Could assigning responsibility to a chief data officer (CDO) help organizations navigate the brave new world of data and lead the way to deriving higher business value? In June, I attended the IBM Chief Data Officer Summit in San Francisco, which brought together CDOs and other professionals with different titles but similar responsibilities. IBM proclaimed this the "10th Anniversary Edition" of the Summit, which suggests that experience is growing and the CDO position is no longer a new and untried notion.
Even so, according to IBM, the majority of attendees (74%) had not previously attended an IBM CDO Summit. Thus, interest in the CDO concept may still be greater than the number of actual CDOs (TDWI research does not yet find that CDOs are common in organizations). IBM's survey for the Summit indicated that largest percentage of CDOs is in the financial services industry (26%), followed by health and pharmaceuticals (18%).
The Summit's speakers and CDO panelists offered interesting perspectives on the evolution of the role and current areas of focus. Here are some takeaways:
Make governance and transparency priorities. Several panelists noted that a key initial focus for many CDOs is to get a handle on data governance and regulatory adherence so that the entire organization has a coherent and well-communicated strategy. CDOs can head up coordination between business users and IT to ensure that all personnel are aware of and follow regulations and organizational policies. Most privacy regulations call for greater transparency. This means that organizations must be able to locate sensitive data, explain how the data has been used, and respond to consumer's demands for a "right to explanation" of decisions based on analytics. The CDO should lead strategies for improving transparency, which often involves setting up better metadata and semantic data management and integration to make it easier to find and track data assets on premises and in the cloud.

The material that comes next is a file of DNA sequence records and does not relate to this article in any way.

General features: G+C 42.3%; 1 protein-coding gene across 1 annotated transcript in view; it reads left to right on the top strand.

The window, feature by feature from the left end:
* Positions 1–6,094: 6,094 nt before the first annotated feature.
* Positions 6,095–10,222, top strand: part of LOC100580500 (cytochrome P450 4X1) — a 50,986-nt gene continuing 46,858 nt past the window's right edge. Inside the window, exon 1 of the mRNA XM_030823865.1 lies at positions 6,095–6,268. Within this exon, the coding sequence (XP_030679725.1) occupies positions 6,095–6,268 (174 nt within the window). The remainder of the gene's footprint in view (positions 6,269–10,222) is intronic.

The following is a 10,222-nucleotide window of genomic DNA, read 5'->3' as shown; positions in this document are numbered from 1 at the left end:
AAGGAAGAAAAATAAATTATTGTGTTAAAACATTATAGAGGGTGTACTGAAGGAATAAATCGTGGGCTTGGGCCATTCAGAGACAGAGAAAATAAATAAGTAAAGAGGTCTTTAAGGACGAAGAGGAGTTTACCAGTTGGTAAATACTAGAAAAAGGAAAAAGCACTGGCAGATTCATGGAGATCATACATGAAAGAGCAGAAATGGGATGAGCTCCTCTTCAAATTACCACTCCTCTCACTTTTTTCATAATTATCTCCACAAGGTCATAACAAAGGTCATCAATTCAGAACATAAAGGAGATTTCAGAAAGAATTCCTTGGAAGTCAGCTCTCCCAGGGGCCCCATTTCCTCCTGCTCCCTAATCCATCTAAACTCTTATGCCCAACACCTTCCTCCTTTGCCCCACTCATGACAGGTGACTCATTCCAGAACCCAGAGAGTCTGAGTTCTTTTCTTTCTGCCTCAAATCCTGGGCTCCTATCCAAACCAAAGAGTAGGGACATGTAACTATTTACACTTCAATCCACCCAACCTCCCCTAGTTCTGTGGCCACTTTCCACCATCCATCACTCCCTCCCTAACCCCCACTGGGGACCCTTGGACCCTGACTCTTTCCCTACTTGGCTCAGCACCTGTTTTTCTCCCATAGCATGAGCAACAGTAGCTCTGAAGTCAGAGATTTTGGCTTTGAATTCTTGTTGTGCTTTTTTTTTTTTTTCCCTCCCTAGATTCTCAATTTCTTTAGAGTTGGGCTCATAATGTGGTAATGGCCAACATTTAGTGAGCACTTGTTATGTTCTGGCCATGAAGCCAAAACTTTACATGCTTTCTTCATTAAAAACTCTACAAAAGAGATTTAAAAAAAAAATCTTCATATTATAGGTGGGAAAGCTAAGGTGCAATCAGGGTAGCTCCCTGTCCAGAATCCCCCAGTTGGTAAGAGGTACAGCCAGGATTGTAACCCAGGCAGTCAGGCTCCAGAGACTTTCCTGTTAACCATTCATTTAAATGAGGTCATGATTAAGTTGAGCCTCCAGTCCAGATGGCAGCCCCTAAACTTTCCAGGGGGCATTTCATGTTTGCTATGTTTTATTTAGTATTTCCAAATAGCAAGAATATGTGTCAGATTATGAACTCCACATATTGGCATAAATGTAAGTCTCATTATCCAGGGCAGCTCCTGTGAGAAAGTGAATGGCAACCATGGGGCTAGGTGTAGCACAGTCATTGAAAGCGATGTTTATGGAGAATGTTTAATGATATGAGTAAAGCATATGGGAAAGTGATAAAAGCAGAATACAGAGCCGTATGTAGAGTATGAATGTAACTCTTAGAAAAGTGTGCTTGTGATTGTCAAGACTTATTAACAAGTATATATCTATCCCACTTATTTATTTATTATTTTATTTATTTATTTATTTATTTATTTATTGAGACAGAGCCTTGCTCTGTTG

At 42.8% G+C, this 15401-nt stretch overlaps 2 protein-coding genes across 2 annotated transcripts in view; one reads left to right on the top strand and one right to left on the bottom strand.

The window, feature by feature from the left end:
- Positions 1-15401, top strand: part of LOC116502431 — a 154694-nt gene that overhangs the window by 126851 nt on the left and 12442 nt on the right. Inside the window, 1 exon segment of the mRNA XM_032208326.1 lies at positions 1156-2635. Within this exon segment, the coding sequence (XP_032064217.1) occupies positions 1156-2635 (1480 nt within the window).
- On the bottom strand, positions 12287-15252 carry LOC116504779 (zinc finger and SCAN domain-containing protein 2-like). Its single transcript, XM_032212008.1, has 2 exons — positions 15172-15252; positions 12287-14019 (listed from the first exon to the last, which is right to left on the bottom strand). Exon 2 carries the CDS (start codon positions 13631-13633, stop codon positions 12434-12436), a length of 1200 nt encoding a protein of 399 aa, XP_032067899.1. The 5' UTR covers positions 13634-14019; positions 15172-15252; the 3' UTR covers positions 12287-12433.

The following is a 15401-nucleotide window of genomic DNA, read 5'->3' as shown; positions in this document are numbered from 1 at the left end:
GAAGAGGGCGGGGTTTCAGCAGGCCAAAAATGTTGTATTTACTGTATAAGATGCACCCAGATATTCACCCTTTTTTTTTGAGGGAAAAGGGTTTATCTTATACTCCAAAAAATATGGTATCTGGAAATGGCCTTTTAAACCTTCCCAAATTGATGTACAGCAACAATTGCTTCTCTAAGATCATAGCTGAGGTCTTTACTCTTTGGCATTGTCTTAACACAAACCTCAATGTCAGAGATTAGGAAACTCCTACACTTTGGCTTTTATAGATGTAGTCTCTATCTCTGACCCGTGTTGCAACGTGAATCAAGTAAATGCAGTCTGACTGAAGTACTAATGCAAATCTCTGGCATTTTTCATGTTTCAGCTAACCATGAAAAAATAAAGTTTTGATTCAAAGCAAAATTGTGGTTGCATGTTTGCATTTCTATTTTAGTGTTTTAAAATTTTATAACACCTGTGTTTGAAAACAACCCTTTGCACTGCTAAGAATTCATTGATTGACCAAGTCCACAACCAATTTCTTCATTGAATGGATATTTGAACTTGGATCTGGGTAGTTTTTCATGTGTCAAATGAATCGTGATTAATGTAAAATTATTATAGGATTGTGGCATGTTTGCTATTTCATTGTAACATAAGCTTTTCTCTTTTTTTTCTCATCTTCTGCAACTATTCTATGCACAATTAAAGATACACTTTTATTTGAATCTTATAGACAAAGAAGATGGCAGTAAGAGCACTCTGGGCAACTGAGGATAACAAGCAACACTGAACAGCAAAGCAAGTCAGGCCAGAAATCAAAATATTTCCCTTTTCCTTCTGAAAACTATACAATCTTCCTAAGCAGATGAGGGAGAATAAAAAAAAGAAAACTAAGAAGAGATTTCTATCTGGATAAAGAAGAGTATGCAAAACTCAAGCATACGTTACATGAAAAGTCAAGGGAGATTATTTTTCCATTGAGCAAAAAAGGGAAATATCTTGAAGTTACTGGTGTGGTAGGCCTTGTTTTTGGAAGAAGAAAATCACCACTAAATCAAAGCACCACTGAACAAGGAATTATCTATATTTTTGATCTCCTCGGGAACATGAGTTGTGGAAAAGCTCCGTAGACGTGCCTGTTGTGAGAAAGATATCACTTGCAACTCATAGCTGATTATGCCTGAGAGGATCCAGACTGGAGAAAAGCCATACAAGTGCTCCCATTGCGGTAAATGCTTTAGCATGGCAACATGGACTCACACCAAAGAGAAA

Build trust in the data. Several CDOs noted the importance of improving trust in the data through higher quality, completeness, validity, and relevance so that all users (including external partners and customers) can develop and share insights with confidence. CDOs need to convince stakeholders to support cross-functional investment in technologies and practices for improving data trust. Visibility into data lineage is important to analytics and governance, so improving the tracking of data lineage should be part of building greater trust in the data.
Prioritize to drive outcomes. Darshan Shah, CDO for the state of Indiana, described his organization's innovative procedure for the often difficult task of setting priorities. He explained how before even starting a project, "we require each agency to write a success story before we start the project." He recommended this as a way to get the state's agencies to focus on desired outcomes and to help leaders evaluate which projects are most important.